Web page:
In real time, Republicans quickly said and suggested that months of preplanning had occurred. According to this theory, the attack had been planned to coincide with the anniversary of September 11. The appearance of the YouTube video had played no role at all.
In the past week—in the past year!—have you seen any news org attempt to report the state of the intelligence concerning these claims? For ourselves, we have not.
As we've long told you, basic facts play almost no role in our discourse as it now exists. Our discourse is basically accusation. Cake is then fed to us dogs.
Let's note one important exception:
In December 2013, the New York Times broke from the pack. Committing an act of journalism, it published an exhaustive, 7300-word report on the Benghazi attack.
This report seemed to say that the YouTube video was part of the motivation for the attack. But so what? In a time of mass paranoia, such claims must be shoved to the side.
Everyone else will understand a basic fact about panic culture. They will know that this impulse—the impulse to perform journalism—must be denied at this time.
In nineteen hundred and ninety-two, Jonathan Alter performed journalism concerning Gennifer Flowers. In his Newsweek report, he wrote about the embarrassing errors which littered her exciting report about her torrid, twelve-year affair with Bill Clinton—a torrid affair which didn't seem to have actually taken place.
Flowers was paid very large sums for her exciting reports. Performing journalism, Alter noted that Flowers had made impossible factual claims, not unlike the 4-year-olds in the preschool panic.
He also noted that Flowers had made some crazy claims about her own past. In the short run, Alter's act of journalism helped stall the new political panic.
Six years later, Flowers was back, being hailed as the world's most truthful human. In 1999, she went on Hardball, then on Hannity, to tell us about the Clintons' various murders.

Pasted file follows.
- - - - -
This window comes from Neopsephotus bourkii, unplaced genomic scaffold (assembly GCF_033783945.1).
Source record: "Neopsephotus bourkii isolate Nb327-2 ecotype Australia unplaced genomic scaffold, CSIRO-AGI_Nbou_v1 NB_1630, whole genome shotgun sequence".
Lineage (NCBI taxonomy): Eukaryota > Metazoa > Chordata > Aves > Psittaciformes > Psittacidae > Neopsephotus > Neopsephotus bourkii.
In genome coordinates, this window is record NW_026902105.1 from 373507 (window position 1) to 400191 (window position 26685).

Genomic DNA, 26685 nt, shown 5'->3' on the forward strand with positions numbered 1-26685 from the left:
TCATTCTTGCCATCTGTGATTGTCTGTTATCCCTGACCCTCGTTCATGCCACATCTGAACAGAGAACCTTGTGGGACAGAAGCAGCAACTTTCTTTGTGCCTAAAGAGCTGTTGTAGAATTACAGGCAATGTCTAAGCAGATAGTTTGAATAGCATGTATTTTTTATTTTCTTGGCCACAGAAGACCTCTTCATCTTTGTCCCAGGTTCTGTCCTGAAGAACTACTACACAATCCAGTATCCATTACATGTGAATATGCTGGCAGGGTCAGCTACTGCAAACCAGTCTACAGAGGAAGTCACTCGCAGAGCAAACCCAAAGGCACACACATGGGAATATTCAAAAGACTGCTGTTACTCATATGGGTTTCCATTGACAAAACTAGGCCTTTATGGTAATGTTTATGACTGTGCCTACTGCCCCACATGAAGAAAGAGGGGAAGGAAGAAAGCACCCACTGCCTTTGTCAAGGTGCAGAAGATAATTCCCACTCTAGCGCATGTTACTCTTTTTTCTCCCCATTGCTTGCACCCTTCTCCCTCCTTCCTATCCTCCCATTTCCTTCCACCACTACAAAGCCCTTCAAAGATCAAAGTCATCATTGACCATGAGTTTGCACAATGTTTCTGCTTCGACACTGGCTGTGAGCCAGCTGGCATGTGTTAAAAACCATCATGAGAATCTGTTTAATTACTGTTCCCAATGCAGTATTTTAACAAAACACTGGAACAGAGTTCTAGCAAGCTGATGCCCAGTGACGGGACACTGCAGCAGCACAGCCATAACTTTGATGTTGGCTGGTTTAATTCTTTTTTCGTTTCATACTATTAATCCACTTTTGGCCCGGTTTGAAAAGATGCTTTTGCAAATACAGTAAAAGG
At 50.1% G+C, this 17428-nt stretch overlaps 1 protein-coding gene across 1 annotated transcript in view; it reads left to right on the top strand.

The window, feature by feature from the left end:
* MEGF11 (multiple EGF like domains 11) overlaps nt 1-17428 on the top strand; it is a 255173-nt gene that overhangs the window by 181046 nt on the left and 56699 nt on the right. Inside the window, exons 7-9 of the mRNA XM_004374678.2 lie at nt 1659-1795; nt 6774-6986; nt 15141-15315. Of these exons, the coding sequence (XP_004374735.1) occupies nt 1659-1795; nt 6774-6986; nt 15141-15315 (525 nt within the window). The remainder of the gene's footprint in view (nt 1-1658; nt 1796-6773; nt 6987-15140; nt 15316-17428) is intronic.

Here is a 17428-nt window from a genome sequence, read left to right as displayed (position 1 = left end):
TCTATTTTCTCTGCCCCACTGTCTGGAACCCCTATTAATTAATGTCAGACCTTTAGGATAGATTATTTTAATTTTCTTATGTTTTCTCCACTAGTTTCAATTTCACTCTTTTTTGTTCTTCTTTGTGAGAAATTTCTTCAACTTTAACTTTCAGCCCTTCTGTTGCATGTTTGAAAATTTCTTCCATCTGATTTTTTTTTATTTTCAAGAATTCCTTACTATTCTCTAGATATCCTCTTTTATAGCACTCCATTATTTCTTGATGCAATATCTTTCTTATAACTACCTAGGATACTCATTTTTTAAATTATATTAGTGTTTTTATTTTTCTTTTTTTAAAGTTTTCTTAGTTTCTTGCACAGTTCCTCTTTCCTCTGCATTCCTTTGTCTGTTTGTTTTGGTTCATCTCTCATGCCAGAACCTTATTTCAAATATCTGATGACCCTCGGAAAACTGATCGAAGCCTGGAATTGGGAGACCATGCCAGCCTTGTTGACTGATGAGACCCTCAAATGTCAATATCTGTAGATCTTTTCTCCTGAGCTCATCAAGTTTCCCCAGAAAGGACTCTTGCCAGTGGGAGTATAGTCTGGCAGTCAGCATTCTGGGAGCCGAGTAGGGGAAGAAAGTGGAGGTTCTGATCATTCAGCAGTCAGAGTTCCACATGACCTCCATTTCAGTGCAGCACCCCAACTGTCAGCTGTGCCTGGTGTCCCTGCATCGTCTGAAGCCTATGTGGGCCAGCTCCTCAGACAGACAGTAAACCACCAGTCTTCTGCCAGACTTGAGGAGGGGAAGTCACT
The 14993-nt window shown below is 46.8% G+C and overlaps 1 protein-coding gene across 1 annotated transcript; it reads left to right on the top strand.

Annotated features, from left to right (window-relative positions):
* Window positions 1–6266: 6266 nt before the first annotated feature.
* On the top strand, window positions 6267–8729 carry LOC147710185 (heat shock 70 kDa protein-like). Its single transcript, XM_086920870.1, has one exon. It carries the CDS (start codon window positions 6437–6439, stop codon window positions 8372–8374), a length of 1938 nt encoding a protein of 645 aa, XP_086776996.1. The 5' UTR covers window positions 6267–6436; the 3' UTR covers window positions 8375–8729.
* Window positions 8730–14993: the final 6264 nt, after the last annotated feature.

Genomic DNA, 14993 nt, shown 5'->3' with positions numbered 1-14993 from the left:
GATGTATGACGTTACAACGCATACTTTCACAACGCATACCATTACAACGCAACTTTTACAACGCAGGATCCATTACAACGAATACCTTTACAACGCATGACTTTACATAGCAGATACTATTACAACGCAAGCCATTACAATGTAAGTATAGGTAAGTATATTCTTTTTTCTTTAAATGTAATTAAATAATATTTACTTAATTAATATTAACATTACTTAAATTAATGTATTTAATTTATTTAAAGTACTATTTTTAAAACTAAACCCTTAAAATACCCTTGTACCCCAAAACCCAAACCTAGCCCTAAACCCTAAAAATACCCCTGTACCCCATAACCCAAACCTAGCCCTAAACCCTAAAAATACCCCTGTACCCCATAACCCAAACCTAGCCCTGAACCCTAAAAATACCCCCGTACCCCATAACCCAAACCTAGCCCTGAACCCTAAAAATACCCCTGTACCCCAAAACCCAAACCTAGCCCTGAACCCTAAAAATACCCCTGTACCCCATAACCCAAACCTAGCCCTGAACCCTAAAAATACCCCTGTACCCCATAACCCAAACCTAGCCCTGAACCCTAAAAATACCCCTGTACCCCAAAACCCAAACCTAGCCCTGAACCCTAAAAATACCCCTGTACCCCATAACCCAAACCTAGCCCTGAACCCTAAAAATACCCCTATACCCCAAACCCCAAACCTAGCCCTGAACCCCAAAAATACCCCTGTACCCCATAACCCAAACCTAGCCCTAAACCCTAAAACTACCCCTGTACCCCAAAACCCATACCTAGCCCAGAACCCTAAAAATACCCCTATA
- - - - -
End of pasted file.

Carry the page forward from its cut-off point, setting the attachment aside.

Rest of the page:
No one said boo about her disgraceful, ludicrous claims. On Hannity, where she got the full hour, she used the time to tell the world that Hillary Clinton is the world's most gigantic lesbo.
By now, our village had gone Full Salem. We emailed Alter, a very nice person, asking him why Flowers was now being hailed for her truthfulness, given his own reporting about her past, crazy claims.
Her sent us a rather fuzzy email explaining, or seeming to explain, why the corps had evolved in this way. The actual truth is fairly simple:
A panic had taken hold. It now controlled the Village.
Alter's daughter wrote an interesting report about Salem Village for the New York Times this week. It's easy to see a panic for what it is when the panic occurred in 1692.
It's harder to spot the kinds of panic which have controlled our modern discourse. Awkwardly, those panics deeply involve institutions like the New York Times. Journalist families have a large stake in failing to notice such facts.
Given the way our human minds work, we'll always have Betty Parris! She was just a 9-year-old kid who believed what she had heard from a dog. The problem began when Village elders began to believe what she said.
In Salem, the panic lasted just nine months. Our panic has lasted for 23 years, and it continues apace.
Such panics spread in mysterious ways. The accusations can worm their way inside everyone's heads.
Clear vision can be hard to attain when a panic makes its way through a frightened, irrational village. We even thought we heard ripples of this panic on you-know-who's cable program last week.
Tomorrow: Cable host remembers Bill Clinton